I didn’t find out Teddy was paralyzed until it got in the paper. I tried to reach out to him right after the accident. I went to the hospital where he was and there was a woman there. And she said, ‘You’re not going to see him before his son does.’ And she caused this big scene and I just left.
The story, as I’ve heard it, always made it seem like Pendergrass and this woman were in a full fledged relationship. But in reality, they were just meeting.
What do you make of Watson’s story? Is it different from the way you’ve heard it? You can watch the full clip in the video below.
New Jack City came on VH1 recently, and I was engrossed in it as though I was watching the film for the very first time. I think a lot of people feel that way about the film, because it was just that entertaining. Watching it for the umpteenth time made me wonder: Where has the cast gone? Where are they now?
I did some digging, and here’s what they’re looking like and up to now:
Snipes played the hell out of drug kingpin Nino Brown, and we all know that the ’90s were good, if not great, to his career. But everything came to a halt when he spent three years in prison for tax evasion charges (starting in 2010). But since he was released earlier this year, he’s been back to work like he never left. He was just in the Expendables 3 and is about to be in the film, Chronicles of the Mayan Tunnel.
“I Had To Learn To Stop Dating Little Boys” Vivica Fox Talks Love Life And Missing Motherhood With Oprah
This Sunday, Vivica Fox will sit down with Oprah for her “Where Are They Now” episode. Vivica’s a charismatic lady so you know she and Oprah gelled well together. Plus, Oprah’s able to ask questions most of us can’t get away with. Anyway, during their sit-down she asked Vivica did she ever regret the fact that she didn’t become a mother and her answer was very candid and a bit sad, actually. See what she had to say.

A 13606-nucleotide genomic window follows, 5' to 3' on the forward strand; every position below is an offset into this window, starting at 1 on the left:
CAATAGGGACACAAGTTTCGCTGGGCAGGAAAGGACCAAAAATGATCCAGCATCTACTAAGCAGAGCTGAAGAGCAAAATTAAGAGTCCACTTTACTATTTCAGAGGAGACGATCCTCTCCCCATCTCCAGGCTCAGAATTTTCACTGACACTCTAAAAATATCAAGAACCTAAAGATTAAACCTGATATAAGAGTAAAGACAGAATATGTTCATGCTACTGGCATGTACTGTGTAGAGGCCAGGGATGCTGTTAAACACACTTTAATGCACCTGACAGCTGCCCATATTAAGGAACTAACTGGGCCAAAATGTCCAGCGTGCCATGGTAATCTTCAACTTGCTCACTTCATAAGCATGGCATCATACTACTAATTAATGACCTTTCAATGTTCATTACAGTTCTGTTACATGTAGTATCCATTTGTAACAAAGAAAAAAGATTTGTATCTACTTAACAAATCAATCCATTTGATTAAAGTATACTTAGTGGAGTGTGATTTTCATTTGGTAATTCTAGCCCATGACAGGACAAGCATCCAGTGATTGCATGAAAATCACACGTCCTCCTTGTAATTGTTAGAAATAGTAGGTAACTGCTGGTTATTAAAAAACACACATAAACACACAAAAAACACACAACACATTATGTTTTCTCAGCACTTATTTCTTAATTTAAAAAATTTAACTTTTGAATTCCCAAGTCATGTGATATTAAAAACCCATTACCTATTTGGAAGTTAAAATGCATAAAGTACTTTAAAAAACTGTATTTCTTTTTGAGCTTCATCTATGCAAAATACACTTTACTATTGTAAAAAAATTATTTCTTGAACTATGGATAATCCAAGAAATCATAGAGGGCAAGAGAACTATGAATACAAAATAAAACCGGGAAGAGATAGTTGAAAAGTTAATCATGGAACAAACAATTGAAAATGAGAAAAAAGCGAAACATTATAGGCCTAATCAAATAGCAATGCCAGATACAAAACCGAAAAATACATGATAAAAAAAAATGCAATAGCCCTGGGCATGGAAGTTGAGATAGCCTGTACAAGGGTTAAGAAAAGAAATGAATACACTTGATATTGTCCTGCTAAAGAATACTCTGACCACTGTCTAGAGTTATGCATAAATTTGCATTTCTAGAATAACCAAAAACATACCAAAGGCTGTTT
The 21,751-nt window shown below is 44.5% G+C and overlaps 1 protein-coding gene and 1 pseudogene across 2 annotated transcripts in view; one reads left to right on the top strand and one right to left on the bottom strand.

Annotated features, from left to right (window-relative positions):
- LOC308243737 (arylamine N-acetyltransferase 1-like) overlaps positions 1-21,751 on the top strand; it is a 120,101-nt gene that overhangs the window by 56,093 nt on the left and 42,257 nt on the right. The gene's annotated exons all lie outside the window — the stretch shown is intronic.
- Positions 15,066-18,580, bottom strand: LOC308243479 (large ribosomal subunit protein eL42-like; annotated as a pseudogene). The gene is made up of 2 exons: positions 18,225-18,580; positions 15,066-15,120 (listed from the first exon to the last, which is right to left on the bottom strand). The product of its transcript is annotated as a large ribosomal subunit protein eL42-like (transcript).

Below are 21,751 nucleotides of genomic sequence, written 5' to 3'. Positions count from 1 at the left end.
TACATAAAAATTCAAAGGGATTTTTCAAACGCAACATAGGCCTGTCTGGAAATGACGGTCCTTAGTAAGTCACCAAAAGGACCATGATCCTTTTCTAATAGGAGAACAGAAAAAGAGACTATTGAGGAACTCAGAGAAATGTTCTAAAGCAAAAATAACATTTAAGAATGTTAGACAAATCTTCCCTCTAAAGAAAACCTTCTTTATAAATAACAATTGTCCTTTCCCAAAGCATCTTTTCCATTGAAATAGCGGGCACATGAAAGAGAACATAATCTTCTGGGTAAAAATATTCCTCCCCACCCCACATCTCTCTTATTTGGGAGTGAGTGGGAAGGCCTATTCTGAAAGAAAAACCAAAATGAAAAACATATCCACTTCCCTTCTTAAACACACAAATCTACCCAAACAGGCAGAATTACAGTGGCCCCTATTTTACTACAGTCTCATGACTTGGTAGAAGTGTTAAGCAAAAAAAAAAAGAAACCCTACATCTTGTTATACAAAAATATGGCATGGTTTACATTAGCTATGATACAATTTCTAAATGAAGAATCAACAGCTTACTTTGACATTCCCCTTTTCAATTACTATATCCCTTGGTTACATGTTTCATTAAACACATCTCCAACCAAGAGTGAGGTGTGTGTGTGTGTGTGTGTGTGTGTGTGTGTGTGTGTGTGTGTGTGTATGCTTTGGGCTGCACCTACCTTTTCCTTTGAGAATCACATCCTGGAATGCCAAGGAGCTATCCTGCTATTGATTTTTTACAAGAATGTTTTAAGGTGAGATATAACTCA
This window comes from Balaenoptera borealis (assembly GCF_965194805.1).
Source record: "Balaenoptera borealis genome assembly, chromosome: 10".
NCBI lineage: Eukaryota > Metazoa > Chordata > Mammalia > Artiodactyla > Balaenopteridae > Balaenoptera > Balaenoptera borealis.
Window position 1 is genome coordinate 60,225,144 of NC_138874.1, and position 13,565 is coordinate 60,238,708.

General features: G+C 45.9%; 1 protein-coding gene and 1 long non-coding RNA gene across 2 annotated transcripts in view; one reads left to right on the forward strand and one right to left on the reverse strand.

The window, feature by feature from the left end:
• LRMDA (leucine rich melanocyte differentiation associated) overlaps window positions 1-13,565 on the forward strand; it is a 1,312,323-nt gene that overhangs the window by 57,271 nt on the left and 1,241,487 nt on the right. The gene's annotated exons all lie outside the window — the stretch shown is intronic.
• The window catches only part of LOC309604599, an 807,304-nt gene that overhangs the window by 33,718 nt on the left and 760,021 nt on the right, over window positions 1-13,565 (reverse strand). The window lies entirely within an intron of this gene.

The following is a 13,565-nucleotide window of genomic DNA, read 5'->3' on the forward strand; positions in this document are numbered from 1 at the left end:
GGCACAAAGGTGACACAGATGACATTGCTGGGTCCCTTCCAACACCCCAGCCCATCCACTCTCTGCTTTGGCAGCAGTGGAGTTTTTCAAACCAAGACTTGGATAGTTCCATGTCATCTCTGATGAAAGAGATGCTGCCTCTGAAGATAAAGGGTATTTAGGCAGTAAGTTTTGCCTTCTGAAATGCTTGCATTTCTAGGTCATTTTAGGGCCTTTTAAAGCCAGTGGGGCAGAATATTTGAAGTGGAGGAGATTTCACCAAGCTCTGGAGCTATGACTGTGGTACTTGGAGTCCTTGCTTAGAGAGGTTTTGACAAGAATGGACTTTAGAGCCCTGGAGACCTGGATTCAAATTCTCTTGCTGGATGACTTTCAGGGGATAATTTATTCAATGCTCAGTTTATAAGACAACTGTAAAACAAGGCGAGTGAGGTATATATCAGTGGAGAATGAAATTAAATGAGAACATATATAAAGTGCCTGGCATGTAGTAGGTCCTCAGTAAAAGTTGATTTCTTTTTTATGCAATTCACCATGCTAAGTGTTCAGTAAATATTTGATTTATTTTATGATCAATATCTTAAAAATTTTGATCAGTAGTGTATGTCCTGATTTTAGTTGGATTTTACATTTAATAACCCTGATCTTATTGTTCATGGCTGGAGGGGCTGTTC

Oprah: Do you ever miss being a mother?
Vivica: Of course.
Vivica: If that’s the biggest regret of my life that I have was that I didn’t have a child but I’m a good godmother.
Vivica: Oh yeah, I bring the best gifts and throw the best parties. If that’s the one thing that I have a regret about, that would be that I didn’t have a child.
Oprah: I didn’t expect that answer.
Vivica: Yeah, that’s the only thing. I’ll never forget seeing Halle on the red carpet and she’d just had Nahla. And I said, “Wow she so beautiful.” She said, “Vivica if I knew then what I know now I would’ve had 5 of them.” And she said the joy I see in her eyes is just like no other high that I’ve ever experienced so I don’t get to see my eyes in a child.
Wow. It’s so beautiful but also really unfortunate for Vivica, considering it seems like it was clearly something she wanted for her life.
But on a lighter, much more hilarious note, Oprah asked her one of her staple questions: what do you know now that you wish you knew then. I would think Vivica would speak about something in her career. Instead, the conversation veered off into her love life and how she used to get completely distracted by a six pack and a smile.
Oprah: What do you know now, that you wish you had known then that could have saved you so much time?
Vivica: Just to have a little bit more patience. Not to basically fall in love so quick. I have a tendency– I would jump into the shallow end of the pool head first. Now I’m a little bit more cautious with getting to know people, especially for my love life.
Oprah: So what are you now looking for that you weren’t then?
Vivica: Gosh, a man more than anything else. I had to learn to stop dating little boys. I had to learn to stop falling in love with a six pack and a smile, honey. It used to just be the curse for your girl. I did honey. if a six pack and smile came my way, I was just the worse.
I can’t help but think of at least a couple of men she’s referencing. *Calls 50 Cent and Vivica’s former fiancé Omar “Slimm” White to mind.* I know she’s happy to be out of that phase…
You can watch these clips from the interview in the videos on the next page.
Who knew that Raven-Symoné’s “Where Are They Now” episode would open up such a large can of worms? But her’s did, indeed.
As we mentioned before, Oprah asked her about the now famous tweet about gay marriage, which many took to mean that she, herself, was gay.
And while she did confirm that she was in a relationship with a woman, Raven-Symoné says she doesn’t want to be labeled as gay. In fact, she doesn’t want to be labeled as African American either.
First, the tweet:
“That was my way of saying I’m proud of the country. But, I will say that I’m in an amazing, happy relationship with my partner. A woman. And on the other side, my mother and people in my family, they’ve taught me to keep my personal life to myself as much as possible. So I try my best to hold the fence where I can but I am proud to be who I am and what I am?”
Oprah: So when did you know who you were and what you were?
Raven: In that topic of dating and in love, I knew when I was like twelve. I was looking at everything.
Oprah: Boys and girls? Did you have a word for it?
Raven: I don’t need language. I don’t need a categorizing statement for it.